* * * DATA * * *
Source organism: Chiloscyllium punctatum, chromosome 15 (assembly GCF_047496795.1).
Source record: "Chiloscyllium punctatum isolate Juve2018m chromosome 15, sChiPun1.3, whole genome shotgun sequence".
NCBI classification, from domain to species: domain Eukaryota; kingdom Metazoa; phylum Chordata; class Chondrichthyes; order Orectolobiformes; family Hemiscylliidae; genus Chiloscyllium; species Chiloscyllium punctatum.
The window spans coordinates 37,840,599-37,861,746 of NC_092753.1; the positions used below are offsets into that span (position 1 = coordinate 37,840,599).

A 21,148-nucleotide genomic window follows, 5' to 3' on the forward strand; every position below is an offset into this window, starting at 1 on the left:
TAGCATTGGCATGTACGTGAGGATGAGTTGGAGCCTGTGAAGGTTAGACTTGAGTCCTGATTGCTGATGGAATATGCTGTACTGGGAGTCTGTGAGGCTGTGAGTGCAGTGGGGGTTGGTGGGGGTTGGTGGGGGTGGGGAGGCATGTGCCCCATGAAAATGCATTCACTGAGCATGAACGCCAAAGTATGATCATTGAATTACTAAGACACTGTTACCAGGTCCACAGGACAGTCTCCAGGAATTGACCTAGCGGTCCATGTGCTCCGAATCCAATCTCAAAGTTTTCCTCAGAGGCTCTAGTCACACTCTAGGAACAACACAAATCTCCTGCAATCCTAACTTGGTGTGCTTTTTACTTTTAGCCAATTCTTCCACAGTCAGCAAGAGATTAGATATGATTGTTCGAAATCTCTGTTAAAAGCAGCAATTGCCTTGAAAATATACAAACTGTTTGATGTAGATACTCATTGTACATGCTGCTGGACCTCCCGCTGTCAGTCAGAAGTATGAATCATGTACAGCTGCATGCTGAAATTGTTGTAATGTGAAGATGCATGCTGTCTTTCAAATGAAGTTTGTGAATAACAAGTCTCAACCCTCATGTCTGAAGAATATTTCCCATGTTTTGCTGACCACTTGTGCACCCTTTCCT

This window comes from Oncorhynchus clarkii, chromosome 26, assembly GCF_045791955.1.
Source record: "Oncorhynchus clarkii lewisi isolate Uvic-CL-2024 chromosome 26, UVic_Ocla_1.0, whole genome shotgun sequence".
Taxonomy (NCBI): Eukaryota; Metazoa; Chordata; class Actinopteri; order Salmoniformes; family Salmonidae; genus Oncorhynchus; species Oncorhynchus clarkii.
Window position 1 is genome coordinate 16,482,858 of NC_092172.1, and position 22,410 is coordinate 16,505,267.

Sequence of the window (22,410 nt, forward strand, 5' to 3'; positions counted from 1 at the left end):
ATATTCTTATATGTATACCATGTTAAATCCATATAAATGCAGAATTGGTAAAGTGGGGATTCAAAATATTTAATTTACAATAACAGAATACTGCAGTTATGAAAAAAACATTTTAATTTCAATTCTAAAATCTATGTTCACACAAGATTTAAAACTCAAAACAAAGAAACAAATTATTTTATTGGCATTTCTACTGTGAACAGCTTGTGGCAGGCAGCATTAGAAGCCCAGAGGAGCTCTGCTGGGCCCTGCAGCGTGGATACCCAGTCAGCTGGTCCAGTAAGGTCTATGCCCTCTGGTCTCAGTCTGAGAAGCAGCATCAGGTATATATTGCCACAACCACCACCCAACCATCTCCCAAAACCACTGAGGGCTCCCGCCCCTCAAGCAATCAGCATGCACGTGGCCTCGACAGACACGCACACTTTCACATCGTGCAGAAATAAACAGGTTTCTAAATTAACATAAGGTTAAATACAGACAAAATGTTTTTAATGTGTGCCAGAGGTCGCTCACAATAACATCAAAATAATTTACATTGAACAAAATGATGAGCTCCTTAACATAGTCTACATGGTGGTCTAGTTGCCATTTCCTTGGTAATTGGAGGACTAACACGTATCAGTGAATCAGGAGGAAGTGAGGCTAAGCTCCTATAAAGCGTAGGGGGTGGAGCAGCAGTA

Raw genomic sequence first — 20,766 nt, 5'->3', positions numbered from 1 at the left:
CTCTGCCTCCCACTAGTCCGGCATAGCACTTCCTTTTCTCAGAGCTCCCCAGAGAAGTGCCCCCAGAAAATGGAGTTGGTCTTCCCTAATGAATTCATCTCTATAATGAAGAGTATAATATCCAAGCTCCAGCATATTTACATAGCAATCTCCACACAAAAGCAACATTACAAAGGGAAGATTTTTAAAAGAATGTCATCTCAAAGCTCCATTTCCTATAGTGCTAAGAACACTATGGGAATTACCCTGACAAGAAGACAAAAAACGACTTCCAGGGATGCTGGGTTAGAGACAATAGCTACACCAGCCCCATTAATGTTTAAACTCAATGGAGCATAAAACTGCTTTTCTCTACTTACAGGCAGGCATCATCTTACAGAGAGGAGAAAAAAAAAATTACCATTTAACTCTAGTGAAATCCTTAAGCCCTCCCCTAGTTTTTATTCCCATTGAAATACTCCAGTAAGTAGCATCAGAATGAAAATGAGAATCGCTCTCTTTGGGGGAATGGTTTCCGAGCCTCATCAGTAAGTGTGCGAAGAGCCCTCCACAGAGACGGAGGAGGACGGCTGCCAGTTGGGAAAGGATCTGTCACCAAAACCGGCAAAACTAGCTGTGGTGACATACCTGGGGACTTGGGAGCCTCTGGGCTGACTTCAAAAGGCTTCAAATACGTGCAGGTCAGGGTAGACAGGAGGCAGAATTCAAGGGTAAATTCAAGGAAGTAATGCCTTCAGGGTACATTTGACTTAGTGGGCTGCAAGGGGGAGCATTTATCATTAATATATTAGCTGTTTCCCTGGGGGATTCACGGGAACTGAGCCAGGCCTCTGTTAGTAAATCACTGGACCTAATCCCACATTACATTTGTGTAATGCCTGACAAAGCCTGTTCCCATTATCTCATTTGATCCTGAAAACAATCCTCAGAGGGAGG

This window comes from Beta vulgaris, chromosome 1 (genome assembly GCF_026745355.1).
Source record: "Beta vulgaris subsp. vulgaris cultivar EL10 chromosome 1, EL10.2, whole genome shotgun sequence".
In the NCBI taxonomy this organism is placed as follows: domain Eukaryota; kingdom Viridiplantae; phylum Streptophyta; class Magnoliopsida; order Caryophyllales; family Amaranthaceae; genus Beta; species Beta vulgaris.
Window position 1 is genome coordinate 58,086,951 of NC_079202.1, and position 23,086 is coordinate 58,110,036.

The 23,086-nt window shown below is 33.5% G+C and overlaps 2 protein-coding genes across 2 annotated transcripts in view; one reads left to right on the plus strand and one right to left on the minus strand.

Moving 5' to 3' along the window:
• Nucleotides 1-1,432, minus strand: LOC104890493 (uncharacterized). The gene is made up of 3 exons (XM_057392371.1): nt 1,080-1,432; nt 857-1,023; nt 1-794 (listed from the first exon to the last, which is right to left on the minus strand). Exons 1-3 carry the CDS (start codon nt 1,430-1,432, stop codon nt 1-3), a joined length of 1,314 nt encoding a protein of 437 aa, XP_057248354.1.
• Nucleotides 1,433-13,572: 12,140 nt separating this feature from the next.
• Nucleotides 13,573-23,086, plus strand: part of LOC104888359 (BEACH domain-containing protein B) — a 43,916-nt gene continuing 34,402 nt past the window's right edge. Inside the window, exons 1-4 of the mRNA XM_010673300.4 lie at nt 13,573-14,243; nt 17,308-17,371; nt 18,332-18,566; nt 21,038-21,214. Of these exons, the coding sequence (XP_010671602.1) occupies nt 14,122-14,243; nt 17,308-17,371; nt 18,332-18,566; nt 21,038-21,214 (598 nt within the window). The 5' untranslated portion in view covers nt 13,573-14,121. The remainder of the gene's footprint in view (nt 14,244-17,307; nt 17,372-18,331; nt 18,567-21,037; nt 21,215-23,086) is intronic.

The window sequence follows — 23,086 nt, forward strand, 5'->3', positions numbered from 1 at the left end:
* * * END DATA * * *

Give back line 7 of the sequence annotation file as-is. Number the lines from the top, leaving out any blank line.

This window comes from Oncorhynchus clarkii, chromosome 26, assembly GCF_045791955.1.